What Happened When I Used Pinterest For A Local Business (Not Mine)

This is a long one, but it's worth it...I promise.

I've been writing about Pinterest recently because it's an interesting social media platform. Things that you pin today can be ignored until six months from now, then suddenly get a lot of attention. It also is a big source of traffic to my Etsy shop, and statistically it's one of the highest converting social media sites for sales. So while you're over on facebook posting away, your customers might be on Pinterest getting ready to spend money.

It doesn't hurt to be in both places, but you have to use it strategically, or you might as well be doing nothing. If you only sell locally, you want local people to follow you. Having half a million followers from thousands of miles away will do you no good.

I decided to do a little experiment, and Melisa of Sweet By Design Cakes in Wylie, TX agreed to give me access to her Pinterest account to do it. Melisa had the account set up but hadn't done much with it, so it was the perfect test case. Her goal (it's very important to set goals for what you want to accomplish before you start) was to expand her local cake business, and she wanted to start concentrating on wedding cakes more.

The Experiment Begins

I started working on the account on New Year's Eve, so use December 31st as day zero. At that point Melisa had 8 followers and 7 boards and was following 1 person. While we're at it, go follow her as a thank-you for letting me publish her stats publicly! www.pinterest.com/sweetbydesigntx

I went in and messed around a lot, and by the second day her views had gone up a lot.

Day 1, before I started--30 impressions and 23 viewers:

 Day 2, 1 day after, there were 547 impressions and 146 viewers:

So the increase in one day was notable. I'll mention that I spent a couple of hours messing around and looking for people to follow who were in her area. (I had also done a little survey with Melisa to guide me in that task, since I know nothing about her part of the country or her business specifics.)

In one week I had re-tooled her boards, followed a bunch of people using some very targeted strategies to reach people who were local to Melisa, and the stats for the week were up a pretty decent amount. The dip on the 4th was from me not pinning that day since I was doing an SEO review for someone else, so that tells me that active pinning is important.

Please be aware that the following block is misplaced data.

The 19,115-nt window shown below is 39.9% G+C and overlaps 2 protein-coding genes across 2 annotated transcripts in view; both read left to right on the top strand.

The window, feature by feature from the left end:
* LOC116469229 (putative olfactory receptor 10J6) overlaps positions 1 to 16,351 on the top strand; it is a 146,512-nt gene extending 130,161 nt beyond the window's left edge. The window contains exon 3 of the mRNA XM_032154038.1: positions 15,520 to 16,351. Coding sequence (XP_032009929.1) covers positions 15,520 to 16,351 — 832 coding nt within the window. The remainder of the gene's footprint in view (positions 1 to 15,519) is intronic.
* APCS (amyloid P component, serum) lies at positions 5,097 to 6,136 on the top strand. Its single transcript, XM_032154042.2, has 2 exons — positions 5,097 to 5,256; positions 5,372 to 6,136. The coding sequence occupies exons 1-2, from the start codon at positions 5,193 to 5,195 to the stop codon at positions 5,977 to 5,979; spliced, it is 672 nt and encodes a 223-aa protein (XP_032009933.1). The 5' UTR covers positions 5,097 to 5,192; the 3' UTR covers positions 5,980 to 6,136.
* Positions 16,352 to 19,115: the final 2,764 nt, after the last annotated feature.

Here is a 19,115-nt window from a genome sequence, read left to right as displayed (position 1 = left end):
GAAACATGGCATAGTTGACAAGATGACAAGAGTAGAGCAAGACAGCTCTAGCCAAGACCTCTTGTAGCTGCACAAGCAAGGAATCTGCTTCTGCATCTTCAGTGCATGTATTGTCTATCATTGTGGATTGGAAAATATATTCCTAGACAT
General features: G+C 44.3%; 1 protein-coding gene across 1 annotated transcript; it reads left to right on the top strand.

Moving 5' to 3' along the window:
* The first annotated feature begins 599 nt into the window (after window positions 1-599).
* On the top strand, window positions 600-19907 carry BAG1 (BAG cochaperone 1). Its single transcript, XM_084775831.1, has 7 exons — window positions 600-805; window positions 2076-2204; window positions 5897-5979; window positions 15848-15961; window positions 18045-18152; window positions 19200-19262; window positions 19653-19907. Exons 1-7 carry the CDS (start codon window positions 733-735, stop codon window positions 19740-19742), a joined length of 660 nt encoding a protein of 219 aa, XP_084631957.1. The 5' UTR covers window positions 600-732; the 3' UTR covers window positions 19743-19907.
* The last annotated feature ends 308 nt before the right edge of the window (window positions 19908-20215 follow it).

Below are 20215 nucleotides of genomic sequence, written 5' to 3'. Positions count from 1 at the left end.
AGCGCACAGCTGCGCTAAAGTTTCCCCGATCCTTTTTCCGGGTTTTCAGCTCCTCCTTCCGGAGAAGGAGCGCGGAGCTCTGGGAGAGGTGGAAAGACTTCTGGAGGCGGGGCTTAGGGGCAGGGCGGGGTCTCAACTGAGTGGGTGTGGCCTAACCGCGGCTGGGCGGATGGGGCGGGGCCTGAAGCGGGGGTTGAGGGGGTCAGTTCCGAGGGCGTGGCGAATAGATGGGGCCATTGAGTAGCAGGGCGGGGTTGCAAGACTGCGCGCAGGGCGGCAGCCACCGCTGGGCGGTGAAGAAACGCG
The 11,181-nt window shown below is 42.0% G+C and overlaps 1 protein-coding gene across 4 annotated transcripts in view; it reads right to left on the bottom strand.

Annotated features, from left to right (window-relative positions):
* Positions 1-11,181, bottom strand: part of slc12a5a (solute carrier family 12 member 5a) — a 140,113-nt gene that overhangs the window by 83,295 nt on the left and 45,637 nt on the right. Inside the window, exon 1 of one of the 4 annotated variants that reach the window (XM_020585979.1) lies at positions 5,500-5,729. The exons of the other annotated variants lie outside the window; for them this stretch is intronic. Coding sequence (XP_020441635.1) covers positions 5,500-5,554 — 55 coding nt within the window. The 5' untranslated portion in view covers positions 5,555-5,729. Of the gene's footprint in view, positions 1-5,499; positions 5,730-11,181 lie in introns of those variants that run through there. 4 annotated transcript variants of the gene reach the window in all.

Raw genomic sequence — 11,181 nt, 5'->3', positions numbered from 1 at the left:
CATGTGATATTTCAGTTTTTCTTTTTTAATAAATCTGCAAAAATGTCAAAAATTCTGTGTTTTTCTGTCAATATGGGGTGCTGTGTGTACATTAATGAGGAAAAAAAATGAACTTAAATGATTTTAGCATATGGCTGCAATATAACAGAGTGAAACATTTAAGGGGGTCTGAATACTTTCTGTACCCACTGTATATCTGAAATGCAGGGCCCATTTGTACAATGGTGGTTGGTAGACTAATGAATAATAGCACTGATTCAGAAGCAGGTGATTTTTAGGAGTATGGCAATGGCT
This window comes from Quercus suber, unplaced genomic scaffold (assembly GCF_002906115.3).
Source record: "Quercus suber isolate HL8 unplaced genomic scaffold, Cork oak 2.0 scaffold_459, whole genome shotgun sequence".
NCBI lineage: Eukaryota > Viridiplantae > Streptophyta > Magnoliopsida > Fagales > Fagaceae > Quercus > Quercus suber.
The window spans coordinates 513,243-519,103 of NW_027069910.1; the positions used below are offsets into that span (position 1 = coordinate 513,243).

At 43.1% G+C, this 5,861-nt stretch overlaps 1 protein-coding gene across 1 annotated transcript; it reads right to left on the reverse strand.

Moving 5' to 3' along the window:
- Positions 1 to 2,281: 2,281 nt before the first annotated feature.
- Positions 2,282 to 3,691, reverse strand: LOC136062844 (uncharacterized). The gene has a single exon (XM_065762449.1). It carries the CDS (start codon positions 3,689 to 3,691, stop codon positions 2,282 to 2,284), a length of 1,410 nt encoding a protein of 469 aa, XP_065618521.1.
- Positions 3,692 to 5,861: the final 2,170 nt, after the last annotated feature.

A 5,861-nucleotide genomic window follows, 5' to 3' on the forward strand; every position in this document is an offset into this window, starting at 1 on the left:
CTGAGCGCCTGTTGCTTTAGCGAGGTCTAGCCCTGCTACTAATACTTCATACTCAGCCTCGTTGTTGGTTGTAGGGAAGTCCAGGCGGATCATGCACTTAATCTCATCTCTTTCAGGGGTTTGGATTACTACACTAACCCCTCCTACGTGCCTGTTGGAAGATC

More importantly, the clicks from Pinterest to her website had gone up a lot.  And so had engagement, which is clicks, likes and repins, but I'll spare you those charts. 

By the end of the second week average daily impressions and viewers were still going up. Note that the impressions on January 2nd, when I was pinning like crazy, were very high, but look how the graph almost matches that at the end of the two weeks when I wasn't pinning as much. By that time I'd reworked a lot of boards and was checking her Pinterest analytics to change things up, so views were naturally maintaining themselves.

Even better, the clicks through to her website were starting to maintain an increasing path too:

After 2 1/2 weeks I stopped the experiment for a good reason...before I say why, here's the beginning numbers for engagement and viewers:

And here are the ending numbers, with over double the daily viewers and over 3 times the daily engaged viewers. Not too shabby.

Here's the final front page. Melisa ended up with 38 followers and she was following 318 people. She had 16 boards that were created based on her goals:

Time To Stop...

Now, why would I stop so soon, you might be asking? Well, after  two and a half weeks I got an email from Melisa telling me that she had met with the director of a venue near her, and she had been chosen by the venue to be their preferred vendor for their wedding cakes. And the venue director had told her "I FOUND YOU ON PINTEREST." Oh, wow...

Melisa also said that on top of this, she had finalized a deal that she'd been working on to do the wedding cakes for a second venue's wedding package. She said that it was something she'd been talking to the venue about before the experiment started, but she thought that being seen on Pinterest had reminded the coordinator of that venue to call her to finish the deal.

So in order to not overwhelm Melisa with too much work (heh heh), I stopped doing what I'd been doing.

This experiment shows that you can definitely use Pinterest for local businesses, which is something that's hotly debated in social media circles. Most people say that you need to buy Pinterest ads to reach local customers. That's a good idea, but you can't drill down quite as much as I'd like to if you're trying to reach a really local market.

Just The Basics...

Some of the strategies I used for Melisa's account are:
-Follow people strategically, and follow individual boards, not whole accounts.
-Pin consistently and often, but not in a big clump. Space it out so that people's feeds aren't clogged with all of your pins.
-Name your boards using good SEO and your analytics to see what people want to see.
-Pin for your followers, not for yourself.
-Don't use hashtags, this isn't Instagram.
-If your boards are too "you"-heavy, consolidate and delete. 
-If you have pins that are old and haven't received any attention, delete them.
-Create boards that are relevant to your local business. Go look at Melisa's account to see what I mean.

Remember that personal and business accounts are NOT the same and you shouldn't pin the same things or the same way for both. Follow the tips above to get started, but follow me on Pinterest first: www.pinterest.com/acaketoremember

Kara Buntin owns A Cake To Remember LLC, custom wedding cakes in Richmond VA and online cake supplies at www.acaketoremember.biz and www.acaketoremember.etsy.com

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